Description of the holotype. An adult male, as determinated by the presence of nuptial spines, and vocal slits. Measurements of the holotype are indicated in Table 4. Head rounded in dorsal view, wider than long (HL/HW= 85.6 %); snout truncate in dorsal and lateral views; nostrils directed laterally; top of head flat; canthus rostralis concave; loreal region concave; a well-developed supratympanic fold running from above the upper margin of tympanum, slightly curved around its upper posterior edge; tympanum prominent, smooth, same color as dorsum, and 60.0% of ED; separated from eye by 3.04 mm; upper surface of body finely tuberculated, scattered tubercles present on dorsal surfaces of the limbs; arms robust, hypertrophied; a fleshy scalloped fringe extends from the elbow along the ventrolateral margin of forearm and continues along the outer edge of Finger IV to base of disk; scallops of fringe largest on forearm, weak scallops along finger; hands moderate in length ( HALAbout HAL /SVL= 36.0%); finger lengths I<II<IV<III, terminal disk on Finger I 70 % of diameter of disks on Fingers II–IV, which are slightly smaller in size than tympanum (3 FD/TD= 94 %); distal subarticular tubercles on fingers rounded and elevated; a row of supernumerary tubercles present under the first phalanges on Fingers II–III; palmar tubercles rounded and low; prepollex enlarged and recurved, bony prepollical projection spadelike, directed laterally at side adjacent to thumb; 6–7 nuptial spines along the outer side of the pollex; fingers extensively webbed, web extending to base of disks on at least two fingers; webbing formula: I 1 3 / 4 – 2 II 3 / 4 – 1 1 / 4 III 1 1 / 4 – 3 / 4 IV; legs relatively long and slender (FL/ SVL= 48.4 %), heels of adpressed limbs overlapping about 1 / 3 length of tibia, thigh 26.70 mm long; distinct fleshy, scalloped fringe begins on heel and extends along ventrolateral margin of tarsus and outer margin of Toe V to base of disk; scallops sinuously serrated, widest on tarsus, smaller along toe; tarsal fold slightly evident; outer metatarsal tubercle barely distinct, inner metatarsal tubercle large (1.12 times 3 TD), ovoid, slightly elevated, and spadelike distally; toe lengths I<II<III>V<IV; disks on toes 80–91 % of diameter of those on fingers, disk on Toe IV same size as disks on Toes III and V, decreasing in size on Toes II–I; subarticular tubercles rounded and slightly elevated; a row of 5–10 supernumerary tubercles barely distinct under the proximal phalanges on toes; extensive toe webbing, webs extending to base of disks on at least four toes; webbing formula: I 3 / 4 – 1 1 / 2 II 3 / 4 – 1 1 / 4 III 3 / 4 – 3 / 4 IV 1 / 4 – 3 / 4 V; gular area and venter granulate, fine granulation on undersides of arms and proximal thighs, smooth skin on anterior surfaces of thighs and ventral parts of legs; cloacal opening directed posteriorly at mid-level of thighs, a distinct granular dermal fold under the vent. Tongue slightly cordiform, broader at the base; vomerine ridges large and transverse, well separated medially, placed between the posterior margins of choanae; vomerine teeth 10–14; paired vocal slits extending posteriorly from posterior lateral base of tongue toward angle of jaws.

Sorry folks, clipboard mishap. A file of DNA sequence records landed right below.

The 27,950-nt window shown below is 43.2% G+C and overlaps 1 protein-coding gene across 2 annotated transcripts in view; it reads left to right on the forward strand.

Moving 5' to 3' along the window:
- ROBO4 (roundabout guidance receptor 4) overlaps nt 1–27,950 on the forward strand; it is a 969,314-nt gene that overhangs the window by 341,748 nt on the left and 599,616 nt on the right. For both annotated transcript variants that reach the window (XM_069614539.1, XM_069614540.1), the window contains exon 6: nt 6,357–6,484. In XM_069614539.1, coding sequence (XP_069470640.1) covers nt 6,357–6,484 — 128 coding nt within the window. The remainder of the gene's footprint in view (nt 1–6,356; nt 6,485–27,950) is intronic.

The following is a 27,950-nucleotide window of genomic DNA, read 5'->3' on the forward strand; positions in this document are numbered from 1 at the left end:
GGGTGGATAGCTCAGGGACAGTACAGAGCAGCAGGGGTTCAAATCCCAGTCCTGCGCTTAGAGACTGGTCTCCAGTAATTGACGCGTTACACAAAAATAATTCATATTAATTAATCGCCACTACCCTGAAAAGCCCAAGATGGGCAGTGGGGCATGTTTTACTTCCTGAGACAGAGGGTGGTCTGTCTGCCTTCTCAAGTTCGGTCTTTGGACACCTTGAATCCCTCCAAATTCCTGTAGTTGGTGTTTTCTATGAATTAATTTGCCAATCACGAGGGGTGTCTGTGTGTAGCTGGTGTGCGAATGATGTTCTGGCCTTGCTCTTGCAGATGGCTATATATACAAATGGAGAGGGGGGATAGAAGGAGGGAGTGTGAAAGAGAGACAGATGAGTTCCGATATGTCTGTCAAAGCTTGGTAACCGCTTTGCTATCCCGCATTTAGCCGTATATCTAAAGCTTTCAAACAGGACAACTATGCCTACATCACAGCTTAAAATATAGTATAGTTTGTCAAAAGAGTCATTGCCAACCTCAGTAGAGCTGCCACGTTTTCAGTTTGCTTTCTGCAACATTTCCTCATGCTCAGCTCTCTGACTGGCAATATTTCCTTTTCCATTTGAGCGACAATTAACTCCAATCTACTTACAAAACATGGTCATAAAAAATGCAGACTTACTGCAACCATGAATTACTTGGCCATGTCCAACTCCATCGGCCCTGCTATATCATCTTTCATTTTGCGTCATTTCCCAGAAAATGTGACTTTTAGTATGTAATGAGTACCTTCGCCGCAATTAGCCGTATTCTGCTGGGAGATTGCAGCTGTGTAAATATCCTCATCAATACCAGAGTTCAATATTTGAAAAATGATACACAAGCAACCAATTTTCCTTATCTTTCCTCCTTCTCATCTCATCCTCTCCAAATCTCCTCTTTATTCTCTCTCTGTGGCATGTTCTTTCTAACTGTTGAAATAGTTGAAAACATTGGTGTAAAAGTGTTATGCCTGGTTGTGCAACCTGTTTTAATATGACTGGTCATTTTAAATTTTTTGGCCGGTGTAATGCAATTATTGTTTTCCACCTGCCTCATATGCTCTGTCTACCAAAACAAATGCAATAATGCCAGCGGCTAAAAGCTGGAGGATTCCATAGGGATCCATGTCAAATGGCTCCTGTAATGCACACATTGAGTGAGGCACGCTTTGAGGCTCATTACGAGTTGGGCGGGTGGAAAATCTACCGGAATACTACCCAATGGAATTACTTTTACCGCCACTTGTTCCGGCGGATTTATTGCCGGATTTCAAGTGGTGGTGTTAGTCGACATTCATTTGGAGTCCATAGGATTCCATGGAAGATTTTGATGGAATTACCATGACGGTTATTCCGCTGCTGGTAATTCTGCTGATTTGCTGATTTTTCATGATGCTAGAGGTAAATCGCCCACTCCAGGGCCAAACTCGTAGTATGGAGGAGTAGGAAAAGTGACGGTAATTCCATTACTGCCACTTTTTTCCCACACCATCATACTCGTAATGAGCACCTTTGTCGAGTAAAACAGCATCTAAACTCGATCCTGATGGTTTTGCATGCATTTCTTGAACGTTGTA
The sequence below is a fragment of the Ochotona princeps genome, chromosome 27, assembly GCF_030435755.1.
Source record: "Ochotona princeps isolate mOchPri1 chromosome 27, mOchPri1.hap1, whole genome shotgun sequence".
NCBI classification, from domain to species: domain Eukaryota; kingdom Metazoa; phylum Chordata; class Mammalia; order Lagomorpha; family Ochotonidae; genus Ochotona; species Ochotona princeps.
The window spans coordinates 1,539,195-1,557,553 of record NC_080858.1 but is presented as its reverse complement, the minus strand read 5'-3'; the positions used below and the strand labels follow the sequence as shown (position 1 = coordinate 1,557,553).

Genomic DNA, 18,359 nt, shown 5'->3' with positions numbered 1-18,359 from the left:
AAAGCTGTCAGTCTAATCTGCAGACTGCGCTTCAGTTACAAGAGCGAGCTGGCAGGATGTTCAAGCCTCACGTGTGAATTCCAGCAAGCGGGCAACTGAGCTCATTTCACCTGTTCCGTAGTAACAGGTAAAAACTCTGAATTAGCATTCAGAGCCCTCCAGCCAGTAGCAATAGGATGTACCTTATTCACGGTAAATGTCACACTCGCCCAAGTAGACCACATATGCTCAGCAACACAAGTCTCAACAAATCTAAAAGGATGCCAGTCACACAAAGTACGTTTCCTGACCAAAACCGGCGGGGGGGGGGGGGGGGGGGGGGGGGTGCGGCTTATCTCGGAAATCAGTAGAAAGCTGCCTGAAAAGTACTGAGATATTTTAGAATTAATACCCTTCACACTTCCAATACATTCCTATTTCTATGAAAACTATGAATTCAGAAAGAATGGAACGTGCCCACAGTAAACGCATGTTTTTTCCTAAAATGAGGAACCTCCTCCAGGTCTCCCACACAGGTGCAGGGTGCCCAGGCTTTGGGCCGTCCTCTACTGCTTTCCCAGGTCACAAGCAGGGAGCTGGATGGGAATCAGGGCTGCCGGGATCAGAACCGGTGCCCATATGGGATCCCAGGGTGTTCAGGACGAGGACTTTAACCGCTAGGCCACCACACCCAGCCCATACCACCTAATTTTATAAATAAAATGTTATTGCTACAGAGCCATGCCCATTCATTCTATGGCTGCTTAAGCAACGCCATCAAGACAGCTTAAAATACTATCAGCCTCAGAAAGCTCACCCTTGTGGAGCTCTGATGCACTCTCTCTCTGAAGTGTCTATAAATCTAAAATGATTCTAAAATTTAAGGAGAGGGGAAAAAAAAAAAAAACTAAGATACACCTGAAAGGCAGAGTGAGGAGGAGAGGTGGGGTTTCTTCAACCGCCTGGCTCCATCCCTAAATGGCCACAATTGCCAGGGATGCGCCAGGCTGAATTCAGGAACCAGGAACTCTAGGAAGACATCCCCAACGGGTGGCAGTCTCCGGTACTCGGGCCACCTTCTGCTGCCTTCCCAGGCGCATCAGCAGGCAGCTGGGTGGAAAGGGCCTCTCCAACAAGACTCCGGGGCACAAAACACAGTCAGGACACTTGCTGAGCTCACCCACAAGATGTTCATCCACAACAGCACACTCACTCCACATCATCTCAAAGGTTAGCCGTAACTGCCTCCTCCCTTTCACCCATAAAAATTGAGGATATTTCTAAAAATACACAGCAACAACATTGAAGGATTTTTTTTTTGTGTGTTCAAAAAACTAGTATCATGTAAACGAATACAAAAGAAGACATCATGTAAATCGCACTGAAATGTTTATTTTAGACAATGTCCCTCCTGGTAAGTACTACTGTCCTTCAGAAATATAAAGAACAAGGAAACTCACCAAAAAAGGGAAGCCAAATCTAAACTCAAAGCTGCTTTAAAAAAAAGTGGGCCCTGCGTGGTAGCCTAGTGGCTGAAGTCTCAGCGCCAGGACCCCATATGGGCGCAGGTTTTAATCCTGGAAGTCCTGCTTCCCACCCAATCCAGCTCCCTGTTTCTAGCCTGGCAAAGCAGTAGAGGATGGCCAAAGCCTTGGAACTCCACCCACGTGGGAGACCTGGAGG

Coloration of holotype in life ( Fig. 7View FIGURE 7). Coloration in life was recorded at daytime: Dorsal ground color Smoke Gray (44); snout, canthus rostralis, and supraorbital regions Brownish Olive (29) suffused with Olive Green (Auxiliary 47); upper surfaces of forearms with a suggestion of Lime Green (59); dorsal surfaces of finger webbing like dorsal coloration on body, but toe webbing Vandyke Brown (121); ventral surfaces of chin and body Cream Color (54), spotted with Raw Sienna (136); ventral surfaces of hindlimbs True Cinnamon (139); ventral coloration of toe and finger webbings Vandyke Brown (121).